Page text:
“Why do I need a bookkeeper?”
If my life was a song, this would be the chorus. I hear so many variations of it:
“I have a CPA, why do I need a bookkeeper?”
“My office manager/partner/husband (or wife) does the books, why do I need a bookkeeper?”
“I don’t do the books now, so why do I need a bookkeeper?”
My desire in writing this post is to relate a few of the many benefits of hiring an independent bookkeeper to handle your company’s finances. Without further ado, let’s move on to the first reason.
Opportunity cost, simply put, is the cost of choosing one option at the expense of other options. In economic theory, it’s generally assumed to be the best option that’s chosen, but that is not always the case in real life.
Most business owners aren’t bookkeepers by profession – spending time keeping the books does not generate revenue for them. This means that when a business owner chooses to do the books, he or she is prioritizing the books over income.
Having a dedicated bookkeeper means maintaining the books is no longer a losing proposition for the business owner. If you’re an engineer who wants to spend time doing load calculations instead of frantically googling to find the difference between a meal 50 and a meal 100 in the tax code, it makes sense to hire someone to handle the accounts. Having a bookkeeper allows you to focus on the revenue-generating activities that you do best.
There is a certain amount of knowledge that is required to be a first-rate bookkeeper, and almost every person who was not specifically trained as a full-charge bookkeeper does not have that knowledge. I know people often think that bookkeeping is just reconciling accounts, but it is much more than that. Financial reporting is one of the key activities of a bookkeeper, and so often it is overlooked or brushed to the side.
Everyone knows the adage “Knowledge is power.” Reports like the balance sheet, profit and loss statement, and statement of cash flows compile information from the accounts to provide an owner with knowledge of the performance of the business. With advances in automation, these reports have become much easier to create, but they are often very confusing for people who don’t read them regularly. With a specialized bookkeeper, you can tell how your business has performed, is performing, and likely will perform in the future based on the reports he or she generates; having a secretary or assistant reconcile the accounts doesn’t provide you with this same kind of knowledge.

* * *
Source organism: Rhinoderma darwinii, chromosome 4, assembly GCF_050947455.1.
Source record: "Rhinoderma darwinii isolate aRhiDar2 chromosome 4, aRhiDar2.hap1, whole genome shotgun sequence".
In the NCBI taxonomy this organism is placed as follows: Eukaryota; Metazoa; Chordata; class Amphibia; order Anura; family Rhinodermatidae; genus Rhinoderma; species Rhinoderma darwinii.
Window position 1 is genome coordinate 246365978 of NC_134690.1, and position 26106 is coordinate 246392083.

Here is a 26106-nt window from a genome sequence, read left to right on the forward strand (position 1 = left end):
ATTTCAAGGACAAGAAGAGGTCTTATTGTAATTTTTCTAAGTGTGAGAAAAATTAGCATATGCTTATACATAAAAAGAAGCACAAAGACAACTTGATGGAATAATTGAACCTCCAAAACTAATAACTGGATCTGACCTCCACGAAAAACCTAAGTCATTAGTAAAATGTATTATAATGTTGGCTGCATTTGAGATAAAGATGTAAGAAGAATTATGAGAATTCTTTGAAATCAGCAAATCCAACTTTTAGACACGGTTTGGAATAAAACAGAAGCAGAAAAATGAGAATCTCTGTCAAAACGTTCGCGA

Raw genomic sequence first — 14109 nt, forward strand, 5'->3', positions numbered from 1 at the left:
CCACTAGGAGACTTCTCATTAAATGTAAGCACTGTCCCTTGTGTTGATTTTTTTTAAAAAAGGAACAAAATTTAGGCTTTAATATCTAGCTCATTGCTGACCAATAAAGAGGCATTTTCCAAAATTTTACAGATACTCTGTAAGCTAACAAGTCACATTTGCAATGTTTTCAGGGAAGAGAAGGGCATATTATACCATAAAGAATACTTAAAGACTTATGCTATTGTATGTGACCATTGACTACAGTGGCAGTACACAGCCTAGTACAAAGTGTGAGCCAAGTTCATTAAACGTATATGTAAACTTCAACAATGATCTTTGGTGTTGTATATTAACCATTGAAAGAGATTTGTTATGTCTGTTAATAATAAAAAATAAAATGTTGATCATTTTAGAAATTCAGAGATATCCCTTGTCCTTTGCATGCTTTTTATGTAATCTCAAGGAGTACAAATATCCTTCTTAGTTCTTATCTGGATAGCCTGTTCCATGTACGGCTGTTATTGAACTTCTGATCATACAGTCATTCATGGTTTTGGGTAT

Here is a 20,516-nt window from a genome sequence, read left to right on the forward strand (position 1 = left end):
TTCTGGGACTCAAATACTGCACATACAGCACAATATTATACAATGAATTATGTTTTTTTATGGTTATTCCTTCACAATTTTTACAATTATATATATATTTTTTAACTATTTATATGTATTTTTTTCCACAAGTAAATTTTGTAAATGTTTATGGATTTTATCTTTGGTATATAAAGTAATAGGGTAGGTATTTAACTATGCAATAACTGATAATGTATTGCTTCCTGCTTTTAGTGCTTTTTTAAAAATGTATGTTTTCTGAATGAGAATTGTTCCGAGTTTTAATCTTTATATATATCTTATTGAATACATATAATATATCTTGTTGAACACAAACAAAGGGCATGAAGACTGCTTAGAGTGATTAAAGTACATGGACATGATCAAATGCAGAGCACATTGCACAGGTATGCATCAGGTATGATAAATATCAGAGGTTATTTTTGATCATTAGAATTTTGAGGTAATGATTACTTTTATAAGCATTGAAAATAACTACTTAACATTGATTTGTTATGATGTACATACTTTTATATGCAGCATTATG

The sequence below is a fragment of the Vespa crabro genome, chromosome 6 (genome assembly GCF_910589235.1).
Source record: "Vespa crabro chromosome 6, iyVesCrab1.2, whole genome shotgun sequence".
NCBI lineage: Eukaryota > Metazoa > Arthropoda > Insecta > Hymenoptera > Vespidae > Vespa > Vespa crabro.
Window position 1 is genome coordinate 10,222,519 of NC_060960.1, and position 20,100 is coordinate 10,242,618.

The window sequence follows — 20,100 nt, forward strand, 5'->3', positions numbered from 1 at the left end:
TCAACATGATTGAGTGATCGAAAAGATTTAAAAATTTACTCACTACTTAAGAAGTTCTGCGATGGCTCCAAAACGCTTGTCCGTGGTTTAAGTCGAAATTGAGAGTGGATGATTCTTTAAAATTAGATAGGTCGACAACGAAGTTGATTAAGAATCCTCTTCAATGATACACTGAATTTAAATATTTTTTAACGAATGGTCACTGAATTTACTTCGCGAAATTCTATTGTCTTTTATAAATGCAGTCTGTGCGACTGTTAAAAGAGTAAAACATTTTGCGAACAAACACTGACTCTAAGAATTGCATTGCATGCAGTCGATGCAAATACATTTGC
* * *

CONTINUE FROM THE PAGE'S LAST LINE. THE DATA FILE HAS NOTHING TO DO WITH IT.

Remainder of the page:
This argument is often seen by business owners as the best reason for hiring an outside bookkeeper. With an independent bookkeeper who works remotely, you never need to worry about vacation time, sick pay, health insurance, 401K, etc. By outsourcing your bookkeeping, not only do you free up time that can be spent on revenue-generating tasks, you also reduce your labor costs (you’re not paying that extra tax bill for an employee either.)
Cheaper than a CPA
“What’s the difference between a bookkeeper and an accountant?” is neck-and-neck with “Why do I need a bookkeeper?” as the question I’m most commonly asked.
The roles of bookkeepers and CPAs overlap. CPAs can do everything we can do, plus they have specialized tax knowledge that bookkeepers don’t have. Bookkeepers, however, are often much more intimately acquainted with the ins-and-outs of each business they handle; a CPA usually has a large client list with general knowledge of each client, while the bookkeepers who work underneath him or her have specific knowledge about the accounts they handle. It is similar to the situation between doctors and nurses: a nurse might not have the level of knowledge a doctor has, but information the nurse has collected and provided to the doctor can help in diagnosing a disease and creating an effective treatment for the patient.
While CPA is the highest certification anyone can attain in accounting, it also takes many years and a lot of formal education. As a result, this knowledge comes with a high price tag, which means that CPAs command a much greater hourly rate than bookkeepers. I charge a flat fee for my services, but if I break it down by the hour, an accountant charges (on average) about twice as much for bookkeeping services as I do.
I have no problem admitting that there are times when a business owner needs a CPA. There are certain areas I cannot legally touch as a bookkeeper. For instance, if I give tax advice, it voids my errors and omissions insurance. The obvious solution for the business owner is to use an independent bookkeeper to handle the books, while retaining a CPA for taxes and audits, saving money in the process while ensuring that the business is fully compliant with the IRS.
Time to hire a bookkeeper?
There are more reasons why retaining an independent bookkeeper is important – better information for tax preparation, financial statements that are prepared in the way lenders request, the piece of mind that comes with knowing the books will always be done, etc. – but there isn’t any need to make this article any longer than it needs to be. All you need to know is that the benefits of having a bookkeeper far outweigh the costs. If you’re wondering how to strengthen your businesses position, and the above reasons resonate with you, it may be time to hire an outside bookkeeper for your business.